USU study finds economic benefits in wind power
Strategically placed wind turbines in Tooele and Box Elder counties would not only produce supplemental electricity for those areas, but they could also generate tax dollars that could be used for schools, roads, bridges, parks and other community improvements.
That, in part, is the conclusion of two studies sponsored by the U.S. Department of Energy and recently completed by researchers at Utah State University. The studies were done by Edwin Stafford and Cathy Hartman, professors in the Jon M. Huntsman School of Business at USU. A graduate student, Nikhil Mongha, assisted with the studies. Hartman and Stafford have been doing research on the potential of wind power since 2003.
The reports are available from the U.S. Department of Energy’s Web site at http://www.eere.energy.gov/windandhydro/windpoweringamerica/publications.asp.
Their conclusions for Tooele County are based on 2005 dollar values and the potential economic impact a $39 million wind park could have on the county. They estimate that property taxes for the first year of the project would be $431,000, of which about $347,000 would go to local schools. Wind developers, not land owners, usually pay such taxes, the study says.
Cathy Hartman and Edwin Stafford hold a miniature
version of a billboard used in 2003 and 2004 to
promote the benefits of wind power development.
In Box Elder County they estimate that property taxes for the first year of the project would be $377,000, of which about $248,000 would go to local schools.
Dr. Stafford said their studies show that landowners would benefit from leasing their land for wind turbines.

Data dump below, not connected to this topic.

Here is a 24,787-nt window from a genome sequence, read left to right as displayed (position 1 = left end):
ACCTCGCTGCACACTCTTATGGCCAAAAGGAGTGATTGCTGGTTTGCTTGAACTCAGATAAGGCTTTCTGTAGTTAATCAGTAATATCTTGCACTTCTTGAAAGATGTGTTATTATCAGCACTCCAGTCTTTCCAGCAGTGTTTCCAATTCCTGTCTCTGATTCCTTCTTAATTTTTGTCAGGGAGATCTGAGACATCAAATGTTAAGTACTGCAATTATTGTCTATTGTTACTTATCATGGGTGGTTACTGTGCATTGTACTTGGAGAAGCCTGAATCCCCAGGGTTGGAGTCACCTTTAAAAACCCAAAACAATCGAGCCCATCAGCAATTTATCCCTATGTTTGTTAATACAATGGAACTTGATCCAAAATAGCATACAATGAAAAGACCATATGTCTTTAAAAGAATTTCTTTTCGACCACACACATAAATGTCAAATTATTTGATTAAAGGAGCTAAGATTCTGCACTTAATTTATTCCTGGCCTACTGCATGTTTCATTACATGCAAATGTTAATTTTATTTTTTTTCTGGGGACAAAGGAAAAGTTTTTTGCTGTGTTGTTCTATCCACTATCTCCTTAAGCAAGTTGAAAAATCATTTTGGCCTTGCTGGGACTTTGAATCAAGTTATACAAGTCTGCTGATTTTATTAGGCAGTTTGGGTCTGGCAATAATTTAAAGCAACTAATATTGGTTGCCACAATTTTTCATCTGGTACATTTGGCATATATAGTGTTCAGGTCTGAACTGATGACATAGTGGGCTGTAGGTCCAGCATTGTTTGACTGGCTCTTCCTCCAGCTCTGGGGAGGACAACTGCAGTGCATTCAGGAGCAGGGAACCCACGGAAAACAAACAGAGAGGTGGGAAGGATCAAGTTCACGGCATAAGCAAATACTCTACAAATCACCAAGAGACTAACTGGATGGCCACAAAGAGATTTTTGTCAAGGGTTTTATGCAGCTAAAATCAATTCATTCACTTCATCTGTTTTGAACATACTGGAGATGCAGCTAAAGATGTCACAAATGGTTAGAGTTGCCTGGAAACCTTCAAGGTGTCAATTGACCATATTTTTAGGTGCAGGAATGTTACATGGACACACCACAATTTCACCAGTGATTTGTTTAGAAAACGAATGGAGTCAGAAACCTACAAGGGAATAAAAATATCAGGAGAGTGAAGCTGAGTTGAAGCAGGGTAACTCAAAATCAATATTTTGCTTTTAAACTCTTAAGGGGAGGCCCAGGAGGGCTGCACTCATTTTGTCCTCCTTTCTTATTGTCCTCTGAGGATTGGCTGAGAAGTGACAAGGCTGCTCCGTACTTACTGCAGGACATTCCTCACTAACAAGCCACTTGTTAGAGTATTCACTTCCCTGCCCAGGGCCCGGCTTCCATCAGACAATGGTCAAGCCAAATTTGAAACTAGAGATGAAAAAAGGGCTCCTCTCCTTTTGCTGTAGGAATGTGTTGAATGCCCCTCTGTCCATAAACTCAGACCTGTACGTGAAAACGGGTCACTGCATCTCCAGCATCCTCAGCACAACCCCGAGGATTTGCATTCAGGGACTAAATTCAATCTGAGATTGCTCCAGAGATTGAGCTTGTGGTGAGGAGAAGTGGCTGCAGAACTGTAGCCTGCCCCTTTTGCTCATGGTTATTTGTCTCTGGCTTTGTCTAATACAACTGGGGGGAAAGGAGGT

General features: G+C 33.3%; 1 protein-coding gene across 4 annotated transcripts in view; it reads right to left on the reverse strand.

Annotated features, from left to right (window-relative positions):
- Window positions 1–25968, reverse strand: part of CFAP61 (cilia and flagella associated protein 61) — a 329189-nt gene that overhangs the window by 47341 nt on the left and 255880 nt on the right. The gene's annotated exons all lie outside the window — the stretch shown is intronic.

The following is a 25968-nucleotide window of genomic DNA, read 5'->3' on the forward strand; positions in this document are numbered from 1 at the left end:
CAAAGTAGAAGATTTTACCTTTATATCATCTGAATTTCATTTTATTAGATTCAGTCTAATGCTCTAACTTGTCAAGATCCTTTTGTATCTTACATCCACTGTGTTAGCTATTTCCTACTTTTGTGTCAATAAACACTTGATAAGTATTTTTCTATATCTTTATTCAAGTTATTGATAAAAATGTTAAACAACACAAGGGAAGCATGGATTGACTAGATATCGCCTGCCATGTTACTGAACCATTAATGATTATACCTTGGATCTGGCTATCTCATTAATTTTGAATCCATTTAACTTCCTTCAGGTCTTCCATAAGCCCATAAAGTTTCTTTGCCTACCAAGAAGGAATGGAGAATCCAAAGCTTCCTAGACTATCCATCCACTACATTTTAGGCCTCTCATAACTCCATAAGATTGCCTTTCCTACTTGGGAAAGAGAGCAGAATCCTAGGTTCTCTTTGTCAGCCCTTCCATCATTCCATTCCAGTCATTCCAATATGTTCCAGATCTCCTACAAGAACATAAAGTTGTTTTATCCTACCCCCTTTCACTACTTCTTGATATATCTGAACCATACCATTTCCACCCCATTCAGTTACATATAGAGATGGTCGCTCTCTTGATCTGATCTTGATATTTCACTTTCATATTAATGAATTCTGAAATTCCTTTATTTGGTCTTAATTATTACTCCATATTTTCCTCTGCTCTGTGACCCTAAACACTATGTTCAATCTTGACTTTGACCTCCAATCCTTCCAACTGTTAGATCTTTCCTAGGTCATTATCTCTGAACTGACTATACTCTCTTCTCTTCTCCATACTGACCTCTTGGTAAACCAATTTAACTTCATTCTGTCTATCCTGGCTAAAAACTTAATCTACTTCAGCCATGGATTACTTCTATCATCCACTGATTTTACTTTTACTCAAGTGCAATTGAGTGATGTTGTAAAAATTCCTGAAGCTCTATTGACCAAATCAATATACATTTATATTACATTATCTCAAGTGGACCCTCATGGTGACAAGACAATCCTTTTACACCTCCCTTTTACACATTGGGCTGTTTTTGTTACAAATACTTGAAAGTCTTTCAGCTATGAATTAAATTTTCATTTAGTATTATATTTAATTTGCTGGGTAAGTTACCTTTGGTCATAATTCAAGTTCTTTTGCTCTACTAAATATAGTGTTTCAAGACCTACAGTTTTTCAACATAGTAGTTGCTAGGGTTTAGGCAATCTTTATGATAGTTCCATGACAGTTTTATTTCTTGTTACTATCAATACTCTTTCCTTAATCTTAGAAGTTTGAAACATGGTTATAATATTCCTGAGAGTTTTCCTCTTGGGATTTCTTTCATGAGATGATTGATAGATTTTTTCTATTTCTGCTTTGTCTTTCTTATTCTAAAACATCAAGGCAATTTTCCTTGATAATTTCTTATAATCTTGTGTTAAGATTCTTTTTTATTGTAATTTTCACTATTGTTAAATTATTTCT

"In recent years, farmers and ranchers have found it increasingly difficult to earn a living from traditional crops and cattle, causing them to search for ‘off-farm’ resources of income," Dr. Hartman said. "Wind turbines use only a small footprint of land; farmers and ranchers can continue their agricultural operations."
Dr. Stafford said wind power is also excellent alternative in Utah, given the fact that other fossil fuel methods of generating electricity require significant water.
"Many rural communities want to preserve their way of life and seek economic opportunities that raise local income levels without some of the environmental changes created by urbanization, such as sprawl and traffic congestion," both studies conclude.
"That is, rural communities prefer to attract industry that offers quality jobs, rather than a large number of lower paying jobs. Our analysis suggests that wind development in Tooele County is attractive, in that regard, as it would create higher-paying construction and technical jobs for local residents."